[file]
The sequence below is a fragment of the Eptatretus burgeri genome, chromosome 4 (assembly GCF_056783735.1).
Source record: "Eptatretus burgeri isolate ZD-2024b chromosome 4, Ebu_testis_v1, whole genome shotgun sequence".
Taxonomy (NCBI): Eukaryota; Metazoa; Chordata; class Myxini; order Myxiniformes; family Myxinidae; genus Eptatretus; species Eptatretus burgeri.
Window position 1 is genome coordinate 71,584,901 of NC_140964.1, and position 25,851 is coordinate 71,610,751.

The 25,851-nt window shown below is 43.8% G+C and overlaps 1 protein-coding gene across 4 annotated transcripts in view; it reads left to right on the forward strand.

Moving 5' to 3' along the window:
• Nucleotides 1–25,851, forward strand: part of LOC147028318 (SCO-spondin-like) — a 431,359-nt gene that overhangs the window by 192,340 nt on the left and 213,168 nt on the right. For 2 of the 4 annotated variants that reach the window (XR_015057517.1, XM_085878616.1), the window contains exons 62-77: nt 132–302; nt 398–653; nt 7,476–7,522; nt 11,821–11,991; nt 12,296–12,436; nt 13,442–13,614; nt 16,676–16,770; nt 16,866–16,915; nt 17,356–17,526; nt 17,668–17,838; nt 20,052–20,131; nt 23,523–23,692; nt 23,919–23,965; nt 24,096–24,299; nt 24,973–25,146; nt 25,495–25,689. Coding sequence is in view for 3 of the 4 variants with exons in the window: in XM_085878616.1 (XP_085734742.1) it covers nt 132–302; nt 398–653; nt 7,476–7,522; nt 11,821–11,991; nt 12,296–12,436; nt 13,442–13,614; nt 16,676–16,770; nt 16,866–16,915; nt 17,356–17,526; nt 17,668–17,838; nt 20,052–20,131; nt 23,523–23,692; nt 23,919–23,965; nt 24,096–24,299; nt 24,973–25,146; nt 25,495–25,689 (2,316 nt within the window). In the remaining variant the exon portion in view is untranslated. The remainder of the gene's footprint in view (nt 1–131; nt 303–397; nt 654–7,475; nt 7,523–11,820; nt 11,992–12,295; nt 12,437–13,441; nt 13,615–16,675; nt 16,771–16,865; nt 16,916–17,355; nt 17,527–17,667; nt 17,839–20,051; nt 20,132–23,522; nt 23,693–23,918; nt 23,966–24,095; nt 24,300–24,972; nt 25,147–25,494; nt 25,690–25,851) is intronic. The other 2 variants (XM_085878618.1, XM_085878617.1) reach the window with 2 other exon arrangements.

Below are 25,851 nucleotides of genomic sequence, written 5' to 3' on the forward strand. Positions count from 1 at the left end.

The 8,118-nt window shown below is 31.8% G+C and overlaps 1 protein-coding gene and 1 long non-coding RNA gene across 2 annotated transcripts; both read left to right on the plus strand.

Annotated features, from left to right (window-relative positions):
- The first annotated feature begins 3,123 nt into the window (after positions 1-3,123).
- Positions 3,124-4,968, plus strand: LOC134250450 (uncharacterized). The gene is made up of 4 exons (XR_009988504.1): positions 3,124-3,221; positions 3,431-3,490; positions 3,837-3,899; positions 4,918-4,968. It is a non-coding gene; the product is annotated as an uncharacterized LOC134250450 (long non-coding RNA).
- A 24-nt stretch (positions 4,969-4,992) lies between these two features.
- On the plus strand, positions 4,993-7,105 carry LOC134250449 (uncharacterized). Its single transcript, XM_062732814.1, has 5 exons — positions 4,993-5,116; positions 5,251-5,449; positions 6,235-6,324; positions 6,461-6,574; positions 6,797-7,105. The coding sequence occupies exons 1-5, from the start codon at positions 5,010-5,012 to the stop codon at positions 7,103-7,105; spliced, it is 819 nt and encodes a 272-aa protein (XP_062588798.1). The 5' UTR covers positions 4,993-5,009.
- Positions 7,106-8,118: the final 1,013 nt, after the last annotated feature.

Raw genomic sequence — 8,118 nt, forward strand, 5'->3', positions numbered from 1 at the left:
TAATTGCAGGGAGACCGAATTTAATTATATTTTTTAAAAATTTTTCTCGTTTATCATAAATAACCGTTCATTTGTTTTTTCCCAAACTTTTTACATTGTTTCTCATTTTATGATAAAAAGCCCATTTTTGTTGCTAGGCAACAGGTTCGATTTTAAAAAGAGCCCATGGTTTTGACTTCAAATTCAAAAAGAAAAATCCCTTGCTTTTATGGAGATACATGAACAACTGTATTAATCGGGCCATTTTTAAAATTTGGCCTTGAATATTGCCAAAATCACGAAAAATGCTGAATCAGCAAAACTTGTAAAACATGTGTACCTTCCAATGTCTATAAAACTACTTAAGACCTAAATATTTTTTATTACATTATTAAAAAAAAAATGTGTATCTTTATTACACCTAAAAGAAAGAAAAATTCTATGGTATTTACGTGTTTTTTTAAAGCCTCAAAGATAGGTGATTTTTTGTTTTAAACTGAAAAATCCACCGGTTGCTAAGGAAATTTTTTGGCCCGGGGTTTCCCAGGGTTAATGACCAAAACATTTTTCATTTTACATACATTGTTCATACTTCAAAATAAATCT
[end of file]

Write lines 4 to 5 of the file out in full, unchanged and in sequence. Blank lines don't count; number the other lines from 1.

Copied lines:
Window position 1 is genome coordinate 71,584,901 of NC_140964.1, and position 25,851 is coordinate 71,610,751.

The 25,851-nt window shown below is 43.8% G+C and overlaps 1 protein-coding gene across 4 annotated transcripts in view; it reads left to right on the forward strand.